Your organisations reputation
Every second, some 6,000 tweets are posted, and more than 800m people use Facebook every day. So, how do you make sure that the messages being sent out by your employees aren’t adversely affecting your business’ reputation?
It would be nice to think that your employees would not behave in a way outside work which could impact on the reputation of your brand, and that they wouldn’t post any message which could harm your company.
But, social media has blurred the boundaries between home life and work life, meaning something your staff post, even outside working hours, could have a detrimental effect.
A clear, written policy
The importance of having a clear, written policy that you share with employees cannot be stressed enough. It could be that you include the policy as part of your disciplinary procedures, but you may prefer to have an entirely separate policy, especially if your organisation does a lot of work on social media.
That way, you can take swift, and robust, action if needed.
There have been a number of cases of employees being dismissed as a result of their behaviour on social media. In the first instance of the Employment Appeal Tribunal (EAT) looking at a dismissal as a result of Twitter, a Game Retail manager was dismissed for gross misconduct after sending a series of “offensive” tweets from his personal account aimed at a wide range of groups.
He sued for unfair dismissal, and won, but an appeal by Game was upheld because the manager had failed to restrict access to his tweets by means of privacy settings, meaning they were publicly visible to all.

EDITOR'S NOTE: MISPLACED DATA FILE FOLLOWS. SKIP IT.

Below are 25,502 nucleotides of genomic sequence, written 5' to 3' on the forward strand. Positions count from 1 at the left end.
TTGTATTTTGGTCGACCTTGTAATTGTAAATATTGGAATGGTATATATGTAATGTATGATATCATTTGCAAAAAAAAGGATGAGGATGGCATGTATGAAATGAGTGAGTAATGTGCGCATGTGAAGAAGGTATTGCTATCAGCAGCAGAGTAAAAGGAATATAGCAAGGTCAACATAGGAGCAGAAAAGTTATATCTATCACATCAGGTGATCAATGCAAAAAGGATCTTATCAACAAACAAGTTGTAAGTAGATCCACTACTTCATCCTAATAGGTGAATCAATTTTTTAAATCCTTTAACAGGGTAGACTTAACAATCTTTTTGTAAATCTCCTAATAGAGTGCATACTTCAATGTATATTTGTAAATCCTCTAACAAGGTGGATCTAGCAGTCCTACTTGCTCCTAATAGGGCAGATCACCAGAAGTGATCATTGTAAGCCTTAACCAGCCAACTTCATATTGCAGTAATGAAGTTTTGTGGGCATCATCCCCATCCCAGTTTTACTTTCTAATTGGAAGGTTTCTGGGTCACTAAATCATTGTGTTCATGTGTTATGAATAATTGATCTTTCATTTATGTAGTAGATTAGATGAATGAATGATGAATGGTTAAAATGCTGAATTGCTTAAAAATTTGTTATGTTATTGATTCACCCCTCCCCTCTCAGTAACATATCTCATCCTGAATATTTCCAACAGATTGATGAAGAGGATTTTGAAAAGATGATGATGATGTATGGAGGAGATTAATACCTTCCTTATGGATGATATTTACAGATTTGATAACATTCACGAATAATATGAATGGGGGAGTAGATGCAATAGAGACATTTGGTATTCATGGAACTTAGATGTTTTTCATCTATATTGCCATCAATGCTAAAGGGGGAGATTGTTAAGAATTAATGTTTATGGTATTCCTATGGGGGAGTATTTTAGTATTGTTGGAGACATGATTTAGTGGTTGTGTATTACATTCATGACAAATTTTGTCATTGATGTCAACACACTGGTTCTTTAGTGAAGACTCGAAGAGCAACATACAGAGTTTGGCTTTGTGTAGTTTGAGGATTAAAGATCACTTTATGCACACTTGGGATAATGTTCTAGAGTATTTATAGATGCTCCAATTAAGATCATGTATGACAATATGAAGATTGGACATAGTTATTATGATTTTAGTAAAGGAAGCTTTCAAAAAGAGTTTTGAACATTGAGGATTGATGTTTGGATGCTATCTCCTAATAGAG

It’s one of the latest in a series of high-profile dismissals involving social media. In one instance, a JD Wetherspoon manager was dismissed after posting offensive Facebook comments about customers.
In a more extreme case, a motorist who tweeted that he had knocked over a cyclist but could not stop because he was late for his job at a stockbrokers, was sacked. The most shocking example involved a paramedic in Russia who took ‘selfies’ with dying patients and posted them on Instagram.
Clearly, in some of these instances, a gross misconduct dismissal would be appropriate, but having a social media policy in place can help an employer to protect against liability for the actions of its workers along with helping managers to effectively manage performance.
What your policy should cover
Most organisations will find it impossible to implement a complete ban on using social media at work and nor would they want to, given the benefits of the likes of Facebook, Twitter and Pinterest for promoting products and services. But if employees are also allowed an amount of personal usage time during working hours, this should be set out.
Any social media policy should include details about acceptable behaviour and the use of social networking sites. Employers need to make it clear what online conduct is considered to be unacceptable, whether comments are being made on behalf of the company, or personally, along with setting out what will happen in the event of expected standards being breached.
It’s also a good idea to link your social media policy with existing policies, such as any you have on bullying. There have been instances where employees have been subject to disciplinary action because of comments they have posted about colleagues online.
By making sure you have a thorough social media policy in place, your employees will know exactly what is acceptable, and what is not, and you will help to prevent your business from suffering reputational damage.